Friday, February 17, 2006


I’ve been reading a fascinating and searching volume of essays by the scholar, composer, conductor and teacher Gunther Schuller, whose contribution at the recent Mingus seminar at the IAJE 2006 conference was in my opinion one of the most telling of the whole 4-day event. The collection, entitled Musings, was published as long ago as 1986 – yet its analysis of the fields of musical activity and inquiry it encompasses is if anything even more actual and topical today than it was twenty years ago.

Schuller is in some ways unique among contemporary musicologists in not only having a background in routine instrumental playing – he served as a player of the French horn in American symphony orchestras for some fifteen years – but also in possessing an almost encyclopedic knowledge of all the world’s different musics: from “classical”, through jazz, to all the many other musical languages of America and far beyond. In the late 1950s and early 1960s he was one of the prime movers in the founding of the Third Stream movement, which aspired to create a new musical polarity that would include classical and jazz modes of musical expression, without being confined to either.

As a composer, Schuller has always sought to bridge the gap that exists in music between the “popular” and the cerebral, the mainstream and the avant-garde. As an educator, exasperated by the onslaught of commercialism which has characterized the musical scene, dominating it and appropriating the label of “popular” for music of the least imaginative kind, he has engaged in combat. The struggle has been primarily with those who would try to narrow the discussion of contemporary music to the “elitism-versus-populism” debate, which seeks to pit the “advantaged” against the “disadvantaged”, attempting to make people “who cherish quality music look like autocrats, snobs and eggheads, insinuating that there is something anti-democratic and un-American about considering Duke Ellington superior to the Plasmatics or Mozart greater than John Lennon.” As Schuller points out, this debate is a spurious one. It avoids the central issue: “namely, that quality, creativity, and high craftsmanship can and do exist in all forms and categories of music. So can and do their opposites: mediocrity and absence of quality. No form of musical expression is either inherently blessed with quality or intrinsically devoid of it.”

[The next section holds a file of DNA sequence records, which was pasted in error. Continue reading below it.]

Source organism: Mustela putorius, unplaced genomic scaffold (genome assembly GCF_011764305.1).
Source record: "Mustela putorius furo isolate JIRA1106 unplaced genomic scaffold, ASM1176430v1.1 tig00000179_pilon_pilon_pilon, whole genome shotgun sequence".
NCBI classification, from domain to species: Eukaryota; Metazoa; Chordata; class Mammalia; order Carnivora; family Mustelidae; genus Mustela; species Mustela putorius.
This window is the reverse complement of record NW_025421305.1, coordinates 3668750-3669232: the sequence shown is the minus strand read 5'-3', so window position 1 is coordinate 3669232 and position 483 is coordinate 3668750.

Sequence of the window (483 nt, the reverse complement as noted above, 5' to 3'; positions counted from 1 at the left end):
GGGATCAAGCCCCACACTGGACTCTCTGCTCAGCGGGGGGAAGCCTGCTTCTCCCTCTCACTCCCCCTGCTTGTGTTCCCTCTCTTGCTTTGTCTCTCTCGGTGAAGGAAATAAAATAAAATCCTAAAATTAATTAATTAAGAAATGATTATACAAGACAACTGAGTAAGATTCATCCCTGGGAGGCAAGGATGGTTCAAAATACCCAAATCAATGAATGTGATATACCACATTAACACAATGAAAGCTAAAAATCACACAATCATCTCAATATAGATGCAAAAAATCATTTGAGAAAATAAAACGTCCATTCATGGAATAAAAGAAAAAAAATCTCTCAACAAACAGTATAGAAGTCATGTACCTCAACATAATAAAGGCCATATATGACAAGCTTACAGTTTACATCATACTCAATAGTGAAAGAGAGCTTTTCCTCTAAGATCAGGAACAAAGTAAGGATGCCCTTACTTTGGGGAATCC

In future posts I want to look at some of Schuller’s arguments in more detail, considering in particular the ways in which they apply to music education – increasingly one of the most important areas of human civilisation now.
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